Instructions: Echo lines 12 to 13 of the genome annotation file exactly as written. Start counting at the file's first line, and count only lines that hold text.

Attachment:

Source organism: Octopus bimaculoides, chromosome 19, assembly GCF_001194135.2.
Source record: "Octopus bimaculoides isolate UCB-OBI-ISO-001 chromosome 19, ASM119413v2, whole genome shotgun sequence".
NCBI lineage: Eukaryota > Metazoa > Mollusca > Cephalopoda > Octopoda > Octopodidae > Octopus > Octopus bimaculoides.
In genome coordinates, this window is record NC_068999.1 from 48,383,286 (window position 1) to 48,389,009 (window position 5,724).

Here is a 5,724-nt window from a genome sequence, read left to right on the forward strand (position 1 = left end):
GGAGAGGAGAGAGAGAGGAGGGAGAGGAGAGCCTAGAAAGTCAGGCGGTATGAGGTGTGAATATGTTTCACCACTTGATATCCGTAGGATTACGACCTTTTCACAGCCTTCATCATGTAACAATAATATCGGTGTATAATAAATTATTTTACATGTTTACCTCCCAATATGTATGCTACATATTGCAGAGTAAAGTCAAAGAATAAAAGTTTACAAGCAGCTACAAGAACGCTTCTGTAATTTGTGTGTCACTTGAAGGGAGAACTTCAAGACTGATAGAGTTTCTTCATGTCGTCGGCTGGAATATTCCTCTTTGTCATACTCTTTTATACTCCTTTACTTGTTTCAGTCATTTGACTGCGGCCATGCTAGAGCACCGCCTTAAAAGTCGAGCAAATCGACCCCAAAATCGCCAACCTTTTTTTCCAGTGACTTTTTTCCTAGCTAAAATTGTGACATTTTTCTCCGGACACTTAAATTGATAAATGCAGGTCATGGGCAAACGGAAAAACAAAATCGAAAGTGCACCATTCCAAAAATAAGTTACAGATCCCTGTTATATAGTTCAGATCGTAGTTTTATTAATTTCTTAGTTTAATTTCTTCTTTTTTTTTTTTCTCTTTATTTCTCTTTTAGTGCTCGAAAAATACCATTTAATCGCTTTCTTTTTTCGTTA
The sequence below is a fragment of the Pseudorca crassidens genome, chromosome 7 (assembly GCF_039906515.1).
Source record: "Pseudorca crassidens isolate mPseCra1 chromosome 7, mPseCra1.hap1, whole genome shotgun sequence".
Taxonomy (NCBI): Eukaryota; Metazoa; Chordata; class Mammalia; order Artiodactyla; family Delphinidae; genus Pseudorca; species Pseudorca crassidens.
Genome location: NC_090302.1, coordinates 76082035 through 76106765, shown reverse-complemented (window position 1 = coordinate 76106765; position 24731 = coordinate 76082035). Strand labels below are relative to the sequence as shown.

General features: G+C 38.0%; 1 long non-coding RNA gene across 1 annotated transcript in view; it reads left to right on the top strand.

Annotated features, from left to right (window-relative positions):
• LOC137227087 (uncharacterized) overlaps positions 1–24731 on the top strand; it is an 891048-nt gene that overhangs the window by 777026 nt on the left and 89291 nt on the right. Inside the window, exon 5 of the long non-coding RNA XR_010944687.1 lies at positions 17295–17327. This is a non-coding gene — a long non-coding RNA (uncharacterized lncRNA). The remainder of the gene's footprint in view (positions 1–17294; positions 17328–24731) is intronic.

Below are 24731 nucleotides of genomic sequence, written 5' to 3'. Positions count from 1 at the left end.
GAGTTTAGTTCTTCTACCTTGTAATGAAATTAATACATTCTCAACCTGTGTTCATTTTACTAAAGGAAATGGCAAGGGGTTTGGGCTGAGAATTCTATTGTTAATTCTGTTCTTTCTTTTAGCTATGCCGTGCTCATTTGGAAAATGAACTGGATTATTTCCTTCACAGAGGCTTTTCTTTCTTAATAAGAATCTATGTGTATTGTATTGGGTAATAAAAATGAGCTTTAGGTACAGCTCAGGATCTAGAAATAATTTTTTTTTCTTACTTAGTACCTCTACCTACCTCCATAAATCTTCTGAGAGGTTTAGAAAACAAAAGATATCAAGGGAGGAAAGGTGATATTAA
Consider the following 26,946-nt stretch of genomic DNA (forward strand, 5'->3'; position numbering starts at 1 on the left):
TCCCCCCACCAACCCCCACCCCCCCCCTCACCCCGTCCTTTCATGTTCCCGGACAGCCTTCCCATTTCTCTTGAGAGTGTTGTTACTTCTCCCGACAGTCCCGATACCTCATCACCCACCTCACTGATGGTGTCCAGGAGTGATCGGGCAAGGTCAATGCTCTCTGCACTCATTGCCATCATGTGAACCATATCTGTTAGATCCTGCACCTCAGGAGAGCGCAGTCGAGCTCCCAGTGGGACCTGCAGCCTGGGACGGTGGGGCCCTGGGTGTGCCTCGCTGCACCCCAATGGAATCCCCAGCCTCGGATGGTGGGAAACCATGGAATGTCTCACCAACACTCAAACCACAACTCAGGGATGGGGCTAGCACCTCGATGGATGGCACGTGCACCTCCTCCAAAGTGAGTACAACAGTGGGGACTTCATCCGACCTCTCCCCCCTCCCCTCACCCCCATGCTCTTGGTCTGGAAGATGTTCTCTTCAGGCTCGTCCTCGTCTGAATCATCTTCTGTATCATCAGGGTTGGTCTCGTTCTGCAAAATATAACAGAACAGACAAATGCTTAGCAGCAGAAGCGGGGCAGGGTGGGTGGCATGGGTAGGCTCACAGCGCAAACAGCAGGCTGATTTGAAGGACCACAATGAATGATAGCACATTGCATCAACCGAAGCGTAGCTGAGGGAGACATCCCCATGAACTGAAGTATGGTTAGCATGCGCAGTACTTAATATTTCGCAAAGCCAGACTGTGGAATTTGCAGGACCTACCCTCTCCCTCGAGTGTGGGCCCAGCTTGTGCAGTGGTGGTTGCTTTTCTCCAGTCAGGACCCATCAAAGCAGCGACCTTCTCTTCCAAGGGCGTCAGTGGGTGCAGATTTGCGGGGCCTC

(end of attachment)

Annotated features, from left to right (window-relative positions):
• LOC137227087 (uncharacterized) overlaps positions 1–24731 on the top strand; it is an 891048-nt gene that overhangs the window by 777026 nt on the left and 89291 nt on the right. Inside the window, exon 5 of the long non-coding RNA XR_010944687.1 lies at positions 17295–17327. This is a non-coding gene — a long non-coding RNA (uncharacterized lncRNA). The remainder of the gene's footprint in view (positions 1–17294; positions 17328–24731) is intronic.